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Questions & Answers about Plantar Fasciitis

Patients who visit the Fairfax County podiatry office of Dr. Kenneth R. Wilhelm with heel pain are not alone. Heel pain, often caused by plantar fasciitis, affects about 10% of all Americans at some point in their lifetime. Here’s what you need to know about this foot problem that affects millions.

Q: Who gets plantar fasciitis?

A: People with certain anatomical or biomechanical issues, including flat feet or high arches, are more likely to suffer from heel pain. It also strikes those who are overweight or who work on their feet for several hours each day, especially on hard surfaces. Runners suffer from plantar fasciitis if they over-train, increase their mileage too quickly, or change the surface they’re running on.

Q: What does it feel like?

A: Plantar fasciitis is inflammation of the plantar fascia – the thick band of tissue that covers the entire bottom of your foot. There may be small tears anywhere along the fascia. In some cases, the tissue is so stressed that it’s begun to deteriorate. You might feel pain or burning directly on the heel or more in the arch of your foot.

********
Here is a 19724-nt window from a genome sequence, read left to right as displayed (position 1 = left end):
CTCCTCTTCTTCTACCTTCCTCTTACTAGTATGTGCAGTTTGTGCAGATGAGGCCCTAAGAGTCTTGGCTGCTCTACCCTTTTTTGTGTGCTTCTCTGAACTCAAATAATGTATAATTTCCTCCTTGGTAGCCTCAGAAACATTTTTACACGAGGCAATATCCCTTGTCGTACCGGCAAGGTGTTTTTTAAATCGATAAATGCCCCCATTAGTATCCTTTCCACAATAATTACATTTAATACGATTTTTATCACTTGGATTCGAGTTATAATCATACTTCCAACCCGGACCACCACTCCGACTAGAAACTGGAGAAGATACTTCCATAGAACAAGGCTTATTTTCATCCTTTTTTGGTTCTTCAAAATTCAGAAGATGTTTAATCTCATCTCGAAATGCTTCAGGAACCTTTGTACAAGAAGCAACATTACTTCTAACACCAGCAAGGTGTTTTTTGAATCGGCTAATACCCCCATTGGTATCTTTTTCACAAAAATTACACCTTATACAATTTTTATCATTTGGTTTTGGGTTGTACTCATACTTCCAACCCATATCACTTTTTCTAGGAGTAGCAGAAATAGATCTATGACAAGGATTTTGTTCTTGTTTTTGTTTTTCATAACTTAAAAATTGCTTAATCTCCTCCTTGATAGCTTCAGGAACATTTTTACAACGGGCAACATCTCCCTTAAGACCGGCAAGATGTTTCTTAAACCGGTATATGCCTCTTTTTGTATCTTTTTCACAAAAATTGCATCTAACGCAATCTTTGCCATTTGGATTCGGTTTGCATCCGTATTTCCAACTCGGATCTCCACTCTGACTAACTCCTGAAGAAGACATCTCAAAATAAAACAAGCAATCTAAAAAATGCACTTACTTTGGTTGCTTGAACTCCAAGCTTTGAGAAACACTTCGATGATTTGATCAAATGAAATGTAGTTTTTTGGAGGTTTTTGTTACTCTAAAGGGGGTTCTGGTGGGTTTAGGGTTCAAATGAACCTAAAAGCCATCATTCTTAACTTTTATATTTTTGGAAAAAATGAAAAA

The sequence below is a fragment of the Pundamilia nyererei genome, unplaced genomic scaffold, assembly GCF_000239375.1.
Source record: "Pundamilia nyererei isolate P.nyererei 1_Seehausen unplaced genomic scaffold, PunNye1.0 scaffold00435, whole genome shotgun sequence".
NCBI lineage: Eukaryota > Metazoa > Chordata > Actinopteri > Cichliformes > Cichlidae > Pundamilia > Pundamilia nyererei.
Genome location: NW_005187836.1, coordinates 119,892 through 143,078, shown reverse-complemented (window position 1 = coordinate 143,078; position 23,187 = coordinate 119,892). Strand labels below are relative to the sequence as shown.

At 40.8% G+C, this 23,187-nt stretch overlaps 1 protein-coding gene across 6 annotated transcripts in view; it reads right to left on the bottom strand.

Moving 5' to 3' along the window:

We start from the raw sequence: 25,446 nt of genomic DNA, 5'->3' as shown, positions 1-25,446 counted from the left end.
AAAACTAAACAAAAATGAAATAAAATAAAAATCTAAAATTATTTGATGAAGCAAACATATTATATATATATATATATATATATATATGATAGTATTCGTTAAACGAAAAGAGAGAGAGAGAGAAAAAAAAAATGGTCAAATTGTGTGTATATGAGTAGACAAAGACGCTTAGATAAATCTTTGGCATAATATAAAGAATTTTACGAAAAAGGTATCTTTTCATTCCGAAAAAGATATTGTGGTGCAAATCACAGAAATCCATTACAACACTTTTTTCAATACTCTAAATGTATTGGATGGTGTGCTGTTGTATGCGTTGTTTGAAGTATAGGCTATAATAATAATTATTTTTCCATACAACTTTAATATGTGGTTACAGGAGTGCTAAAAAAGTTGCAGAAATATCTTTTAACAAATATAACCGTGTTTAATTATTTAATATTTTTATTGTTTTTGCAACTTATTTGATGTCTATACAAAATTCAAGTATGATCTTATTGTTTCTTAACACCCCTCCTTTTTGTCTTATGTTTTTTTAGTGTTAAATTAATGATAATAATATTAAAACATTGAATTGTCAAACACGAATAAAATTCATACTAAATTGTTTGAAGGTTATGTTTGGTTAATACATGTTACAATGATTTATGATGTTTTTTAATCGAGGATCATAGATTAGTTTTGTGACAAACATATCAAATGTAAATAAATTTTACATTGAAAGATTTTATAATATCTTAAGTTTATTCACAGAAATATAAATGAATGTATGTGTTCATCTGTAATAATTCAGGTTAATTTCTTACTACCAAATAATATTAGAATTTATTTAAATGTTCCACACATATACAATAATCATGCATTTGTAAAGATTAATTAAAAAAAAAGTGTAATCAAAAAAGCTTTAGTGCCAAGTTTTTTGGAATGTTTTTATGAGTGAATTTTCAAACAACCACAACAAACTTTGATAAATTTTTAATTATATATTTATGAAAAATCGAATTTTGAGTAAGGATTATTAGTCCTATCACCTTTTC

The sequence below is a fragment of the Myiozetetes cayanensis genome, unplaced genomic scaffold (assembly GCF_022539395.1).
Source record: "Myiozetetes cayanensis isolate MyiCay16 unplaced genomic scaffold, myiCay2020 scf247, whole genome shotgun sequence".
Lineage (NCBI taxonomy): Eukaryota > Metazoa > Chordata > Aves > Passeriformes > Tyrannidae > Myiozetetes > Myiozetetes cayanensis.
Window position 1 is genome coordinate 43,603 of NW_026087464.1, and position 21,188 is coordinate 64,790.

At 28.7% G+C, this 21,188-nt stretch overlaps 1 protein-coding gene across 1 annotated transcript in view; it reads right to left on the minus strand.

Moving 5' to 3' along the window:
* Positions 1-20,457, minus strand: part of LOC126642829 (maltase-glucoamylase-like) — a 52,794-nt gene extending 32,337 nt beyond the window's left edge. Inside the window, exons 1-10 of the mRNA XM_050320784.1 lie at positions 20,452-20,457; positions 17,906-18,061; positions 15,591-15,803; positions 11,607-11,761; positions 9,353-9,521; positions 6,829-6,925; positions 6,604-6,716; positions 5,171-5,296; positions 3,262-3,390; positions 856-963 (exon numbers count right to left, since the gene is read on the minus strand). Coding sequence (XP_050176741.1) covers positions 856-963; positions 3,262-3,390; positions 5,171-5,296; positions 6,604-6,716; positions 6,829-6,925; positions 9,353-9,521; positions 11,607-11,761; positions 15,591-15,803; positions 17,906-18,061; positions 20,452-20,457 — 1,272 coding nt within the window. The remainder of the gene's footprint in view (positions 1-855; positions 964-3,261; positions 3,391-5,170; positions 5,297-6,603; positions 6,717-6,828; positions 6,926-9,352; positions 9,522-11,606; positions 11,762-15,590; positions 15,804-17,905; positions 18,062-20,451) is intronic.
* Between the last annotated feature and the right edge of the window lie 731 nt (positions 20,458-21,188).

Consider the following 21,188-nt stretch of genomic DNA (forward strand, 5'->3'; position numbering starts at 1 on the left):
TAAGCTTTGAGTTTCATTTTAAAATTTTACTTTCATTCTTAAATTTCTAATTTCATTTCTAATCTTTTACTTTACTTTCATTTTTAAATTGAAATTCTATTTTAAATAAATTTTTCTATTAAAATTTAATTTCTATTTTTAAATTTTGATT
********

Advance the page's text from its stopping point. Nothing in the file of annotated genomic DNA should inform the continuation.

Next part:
Q: Why does it hurt so much in the morning? 

A: Overnight, your feet are at rest, and the plantar fascia tightens up, so the first few steps can be really painful. After a bit of walking, the fascia slowly begins to stretch out and relax. Unfortunately, the relief is temporary. Most people find that after a day of activity, the pain returns.

Q: How do you treat plantar fasciitis?

A: After confirming a diagnosis of plantar fasciitis, Dr. Wilhelm will recommend some combination of rest, anti-inflammatory medication, night splints, icing, heel cushions, custom orthotics, steroid injections, and stretching exercises. It often takes weeks or months for heel pain to disappear completely. 

Q: Are heel pain and heel spurs the same thing?

A: Heel spurs are often present with plantar fasciitis, but they’re not the same thing.

Q: How can I prevent plantar fasciitis?

A: Always wear shoes that support your feet and cushion your heel. If you stand on hard surfaces a lot, even at your kitchen sink, always wear shoes. Maintain a healthy weight, so you’re not stressing your feet. Avid walkers and runners should take care to replace their shoes about every 300-400 miles.

If heel pain is interfering with your life, don’t delay treatment. For best results to knock out plantar fasciitis pain, call Clifton Foot & Ankle Center in Centreville, Virginia, at (703) 996-3000 or make an appointment online.

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